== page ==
DTU Compute

New research questions the value of big data

tirsdag 27 apr 21

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Sune Lehmann Jørgensen
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DTU Compute
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The article "Task-specific information outperforms surveillance-style big data in predictive analytics" is published in the journal PNAS. Andreas Bjerre-Nielsen from the University of Copenhagen and Copenhagen Center for Social Data Science (SODAS) is the first author, Professor Sune Lehmann from DTU and SODAS is the senior author, Valentin Kassarnig from Graz University of Technology in Austria and Professor David Dreyer Lassen from the University of Copenhagen are co-authors on the article.

Learn more in Sune Lehmann’s blogpost

Learn more in the article from the University of Copenhagen:

Take a look on the article: International use of unique mobile data from DTU

 

Electronic surveillance is spreading around the world, with universities using behavioural data to predict how young people will fare. New research from KU and DTU show, however, that known data as grade point averages are better.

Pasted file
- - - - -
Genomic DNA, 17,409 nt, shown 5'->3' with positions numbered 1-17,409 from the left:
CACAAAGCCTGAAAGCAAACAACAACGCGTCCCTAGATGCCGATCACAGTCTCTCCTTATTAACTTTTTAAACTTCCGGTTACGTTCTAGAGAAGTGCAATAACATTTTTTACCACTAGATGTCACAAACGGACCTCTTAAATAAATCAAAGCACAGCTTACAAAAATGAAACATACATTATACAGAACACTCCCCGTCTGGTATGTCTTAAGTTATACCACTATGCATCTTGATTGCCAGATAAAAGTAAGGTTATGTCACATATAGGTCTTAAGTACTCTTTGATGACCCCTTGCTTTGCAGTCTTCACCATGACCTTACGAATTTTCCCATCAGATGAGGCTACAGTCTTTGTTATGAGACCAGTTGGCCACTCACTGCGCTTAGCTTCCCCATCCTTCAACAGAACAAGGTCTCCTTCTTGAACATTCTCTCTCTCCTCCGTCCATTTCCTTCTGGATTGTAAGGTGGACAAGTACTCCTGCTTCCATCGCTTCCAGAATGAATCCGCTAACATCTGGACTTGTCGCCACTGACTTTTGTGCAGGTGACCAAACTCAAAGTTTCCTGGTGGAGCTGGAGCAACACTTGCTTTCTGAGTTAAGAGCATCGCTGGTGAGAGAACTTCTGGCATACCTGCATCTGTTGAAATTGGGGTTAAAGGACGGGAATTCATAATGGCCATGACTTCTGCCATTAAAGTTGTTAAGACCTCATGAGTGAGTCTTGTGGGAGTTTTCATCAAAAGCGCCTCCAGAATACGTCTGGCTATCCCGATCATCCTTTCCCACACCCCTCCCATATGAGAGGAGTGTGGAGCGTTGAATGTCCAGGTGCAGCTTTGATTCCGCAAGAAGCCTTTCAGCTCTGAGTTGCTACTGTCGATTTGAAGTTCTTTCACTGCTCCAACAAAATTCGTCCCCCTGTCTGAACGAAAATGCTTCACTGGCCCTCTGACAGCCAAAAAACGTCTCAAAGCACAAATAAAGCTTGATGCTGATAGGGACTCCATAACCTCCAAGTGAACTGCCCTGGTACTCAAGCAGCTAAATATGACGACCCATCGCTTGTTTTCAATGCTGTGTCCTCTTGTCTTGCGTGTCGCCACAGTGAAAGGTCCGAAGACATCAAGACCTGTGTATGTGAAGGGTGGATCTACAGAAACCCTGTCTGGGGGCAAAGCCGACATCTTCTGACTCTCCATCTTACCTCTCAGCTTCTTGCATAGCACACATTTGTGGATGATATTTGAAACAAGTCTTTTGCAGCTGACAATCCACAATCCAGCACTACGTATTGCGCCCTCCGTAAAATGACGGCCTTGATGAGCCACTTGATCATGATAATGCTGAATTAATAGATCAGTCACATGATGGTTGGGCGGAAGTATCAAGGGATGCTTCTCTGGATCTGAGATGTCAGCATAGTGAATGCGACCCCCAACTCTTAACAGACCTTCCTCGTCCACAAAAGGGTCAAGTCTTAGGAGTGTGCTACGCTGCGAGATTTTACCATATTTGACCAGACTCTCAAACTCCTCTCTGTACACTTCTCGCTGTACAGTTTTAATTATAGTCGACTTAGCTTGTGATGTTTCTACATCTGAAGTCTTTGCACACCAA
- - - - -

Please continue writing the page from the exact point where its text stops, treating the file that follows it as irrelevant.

It is becoming increasingly common abroad, especially in the United States, for students to install an app on their smartphone so that universities can monitor the behaviour of young people. The story is that data can reveal the well-being of young people so you can help those who are in danger of leaving the study before time.

However, a Danish study from the University of Copenhagen, DTU and the Copenhagen Center for Social Data Science (SODAS) shows that already known data such as the grade point average in high school are better at predicting the so-called academic performance. 

“With simple and less sensitive forms of statistical data, we were able to develop models that were far better at predicting students' performance. It was very surprising for us because the use of big data is growing strongly,” says Andreas Bjerre-Nielsen, assistant professor at the Department of Economics and SODAS at the University of Copenhagen - and is supplemented by Professor Sune Lehmann from DTU Compute and SODAS: